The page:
Turhan, who did an extensive Q&A with the audience, explained that Google was still testing, and the ultimate result might be different from what he showed. Accordingly, it’s possible (though Turhan didn’t say this) that there might be a Local Pack ad and three organic listings. However, that wasn’t what the screen shot reflected.

For the top Local Pack listing to be an ad is obviously a major development, especially in a local-mobile search context.

Google has experimented with ads in Google Maps off and on for years. But in the “mobile first” era, it’s getting much more serious about ads on Maps.

Among a number of announcements coming out of Google’s Performance Summit today, the company is introducing the “next generation of local search ads” on Google and Google Maps (apps and mobile web). The company is also bringing what it calls more “branded and customized experiences” for marketers to Google Maps.

Recently, it began showing ads in the Local Finder. Now, the company is introducing “promoted pins” or “promoted locations” on Maps (below). Users will see branded pins along their route or nearby. It’s worth noting that Mapquest has done this for quite a few years.

Google's Promoted Pins

Marketers will need to use location extensions to appear in promoted pins. Google also says it’s still testing and experimenting with formats, so we’re likely to see an evolution of this over time.

New-look local pages will also offer new features and customization.

Businesses will be able to include a range of content types, as appropriate to their category.

  • For example, retailers can include local product inventory (provided they have an inventory feed going to Google). Marketers can also include promotions and discounts to encourage store visits.

Indeed, the purpose of these ads is to drive offline foot traffic and conversions, which Google says are outpacing e-commerce transactions for many marketers. To capture and illustrate that phenomenon, Google discussed its AdWords Store Visits, which has to date only been available to large brands and retailers. The company says that it has “measured over 1 billion store visits globally” in the two years since the introduction of Store Visits.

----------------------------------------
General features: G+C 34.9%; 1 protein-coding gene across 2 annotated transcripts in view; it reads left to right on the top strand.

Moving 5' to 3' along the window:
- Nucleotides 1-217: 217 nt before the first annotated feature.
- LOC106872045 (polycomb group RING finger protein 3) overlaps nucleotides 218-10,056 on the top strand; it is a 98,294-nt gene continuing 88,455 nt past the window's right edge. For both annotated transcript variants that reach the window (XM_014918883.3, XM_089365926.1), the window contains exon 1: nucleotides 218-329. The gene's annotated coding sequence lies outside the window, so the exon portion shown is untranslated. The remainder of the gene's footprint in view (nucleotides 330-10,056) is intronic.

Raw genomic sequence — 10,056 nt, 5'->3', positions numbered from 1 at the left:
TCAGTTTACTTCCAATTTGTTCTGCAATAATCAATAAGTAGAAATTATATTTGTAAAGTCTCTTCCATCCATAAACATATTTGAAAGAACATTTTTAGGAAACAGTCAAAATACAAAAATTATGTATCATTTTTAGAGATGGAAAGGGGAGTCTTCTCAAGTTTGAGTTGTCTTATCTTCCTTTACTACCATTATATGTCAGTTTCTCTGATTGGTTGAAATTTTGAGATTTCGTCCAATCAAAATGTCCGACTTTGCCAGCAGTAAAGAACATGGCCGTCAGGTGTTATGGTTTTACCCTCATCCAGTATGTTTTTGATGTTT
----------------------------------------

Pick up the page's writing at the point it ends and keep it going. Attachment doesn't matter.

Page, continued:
During the Performance Summit, Google’s AdWords VP, Jerry Dischler, indicated that the company was seeking to greatly expand availability of Store Visits data, including to small businesses over time. He said, however, that was a more challenging proposition and probably would require a “hardware solution” (e.g., beacons) because of challenges with accuracy and scale.

It’s very much in Google’s interest to make online-to-offline metrics available to as many marketers as possible. In a case study presented during a press briefing on Monday, Dischler said that Nissan in the UK found, though Store Visits, that “six percent of mobile ad clicks result in a trip to a dealership, delivering an estimated 25x return on investment.”

While Google has offered a wide range of different “local as a percent of overall mobile search” metrics in the past, the company said that local searches on mobile devices are growing 50 percent faster than mobile searches overall.